SB19-173 Studies: At Least $155 ROI For Every $1 Spent

costs to families

In the debate over retirement security, we can all agree on one thing: The retirement crisis looms large, and unless we change course, Coloradans across the state won’t have enough saved when they reach retirement age.

Before we can decide on the best way to help Coloradans save more for retirement, we need the facts. We need to know whatever plan we put in place is financially feasible, self-sustaining, and will help Coloradans save. We need to know how many and what type of Colorado workers each approach would benefit and how the plans would be implemented.

However, assessing the feasibility and workability of these approaches requires thorough, detailed analyses conducted by experts with experience in actuarial analysis, retirement plan design and operation, and economic and financial modeling. These studies can get pricey — other states’ analyses have cost between $1 million to $1.5 million.

Legislation for the Colorado Secure Savings Plan Board (SB19-173) calls for such studies to test the viability of different retirement savings plans. Although these might seem expensive at first glance, doing nothing comes at its own cost. When Colorado workers don’t have enough to get by after they stop working, they will likely turn to state and local social assistance programs for help. What will this mean for current and future state and local budgets?

Several studies have already estimated the cost of inaction. Economists at Brigham Young University estimate if one-third of Utah’s retirees with the lowest savings increased their retirement reserves by $14,000, it would save $194 million in federal and state spending over 15 years. In Pennsylvania, the treasurer’s office determined if retirees there had sufficient retirement savings, the state would save a projected $14.3 billion in state assistance costs between 2015 and 2030.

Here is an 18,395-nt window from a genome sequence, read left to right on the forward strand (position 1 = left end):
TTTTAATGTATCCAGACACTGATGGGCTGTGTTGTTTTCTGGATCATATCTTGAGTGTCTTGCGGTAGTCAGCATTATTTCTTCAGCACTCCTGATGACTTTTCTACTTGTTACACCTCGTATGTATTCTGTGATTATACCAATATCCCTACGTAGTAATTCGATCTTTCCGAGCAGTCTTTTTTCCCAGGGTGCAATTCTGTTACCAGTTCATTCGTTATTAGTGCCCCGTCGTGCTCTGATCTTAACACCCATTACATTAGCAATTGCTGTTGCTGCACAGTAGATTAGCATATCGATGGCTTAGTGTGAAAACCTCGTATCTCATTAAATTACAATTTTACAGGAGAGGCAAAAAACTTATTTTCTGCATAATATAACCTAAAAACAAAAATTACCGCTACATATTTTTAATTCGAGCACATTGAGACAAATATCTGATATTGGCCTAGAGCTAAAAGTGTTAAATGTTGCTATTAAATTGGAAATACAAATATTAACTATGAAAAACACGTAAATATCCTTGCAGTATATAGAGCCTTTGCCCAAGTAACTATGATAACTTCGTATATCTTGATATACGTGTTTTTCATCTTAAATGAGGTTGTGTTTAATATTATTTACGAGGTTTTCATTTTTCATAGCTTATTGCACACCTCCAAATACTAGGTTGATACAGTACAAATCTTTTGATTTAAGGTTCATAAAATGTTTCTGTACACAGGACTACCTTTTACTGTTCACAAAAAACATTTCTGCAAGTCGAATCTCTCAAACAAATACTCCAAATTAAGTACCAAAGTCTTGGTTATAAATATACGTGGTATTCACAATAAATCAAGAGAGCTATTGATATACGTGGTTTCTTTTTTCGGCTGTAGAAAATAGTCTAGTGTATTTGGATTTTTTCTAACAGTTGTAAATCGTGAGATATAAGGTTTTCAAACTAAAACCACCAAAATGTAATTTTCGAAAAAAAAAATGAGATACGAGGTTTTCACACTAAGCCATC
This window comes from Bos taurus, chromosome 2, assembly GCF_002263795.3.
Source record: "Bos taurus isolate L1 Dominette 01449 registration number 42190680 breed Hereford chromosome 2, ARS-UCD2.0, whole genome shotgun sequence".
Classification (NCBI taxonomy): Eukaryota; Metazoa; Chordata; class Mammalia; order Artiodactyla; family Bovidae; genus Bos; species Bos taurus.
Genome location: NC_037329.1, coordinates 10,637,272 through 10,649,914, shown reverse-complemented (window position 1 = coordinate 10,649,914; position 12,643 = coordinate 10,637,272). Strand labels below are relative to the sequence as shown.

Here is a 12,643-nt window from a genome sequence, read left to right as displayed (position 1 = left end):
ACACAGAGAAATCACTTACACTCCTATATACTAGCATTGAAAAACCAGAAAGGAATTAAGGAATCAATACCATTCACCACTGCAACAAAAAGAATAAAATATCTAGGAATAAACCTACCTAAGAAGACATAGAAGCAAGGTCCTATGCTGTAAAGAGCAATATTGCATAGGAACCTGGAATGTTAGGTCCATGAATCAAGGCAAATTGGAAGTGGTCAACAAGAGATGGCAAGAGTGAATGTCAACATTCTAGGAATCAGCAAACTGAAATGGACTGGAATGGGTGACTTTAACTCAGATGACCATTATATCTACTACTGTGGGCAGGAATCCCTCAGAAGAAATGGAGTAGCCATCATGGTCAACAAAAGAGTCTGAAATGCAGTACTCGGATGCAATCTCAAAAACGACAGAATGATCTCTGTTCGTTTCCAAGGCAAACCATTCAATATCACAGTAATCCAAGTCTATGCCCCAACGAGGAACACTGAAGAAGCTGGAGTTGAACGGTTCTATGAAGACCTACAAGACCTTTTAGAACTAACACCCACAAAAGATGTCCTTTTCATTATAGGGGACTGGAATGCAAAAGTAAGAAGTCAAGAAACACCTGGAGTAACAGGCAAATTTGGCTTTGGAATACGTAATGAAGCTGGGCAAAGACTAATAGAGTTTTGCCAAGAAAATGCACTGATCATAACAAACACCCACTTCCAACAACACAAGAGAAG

As for Colorado, economists at the University of Maine say increasing retirement savings by $1,000 per year for the lowest income retirees would save Colorado taxpayers $155 million in state safety net spending over 15 years. Despite some sticker shock associated with SB19-173’s feasibility studies, the cost actually pales in comparison to the $155 million or more in potential savings if proposed plans successfully increase retirement savings in Colorado.

With a payoff of at least $155 for every $1 invested, the studies called for in SB19-173 are a great return on our investment, one we can make now to address the looming crisis we all agree is on the horizon.

(The Bell Policy Center has long supported the Colorado Secure Savings Plan, as this approach provides private sector workers without workplace plans automatic enrollment into a low-fee, portable, professionally managed retirement plan. Based on the evidence from states currently rolling out similar plans, this approach will provide 755,000 Coloradans with a way to start saving for their future. Learn more with the latest fact sheet from the Bell and other SB19-173 supporters.)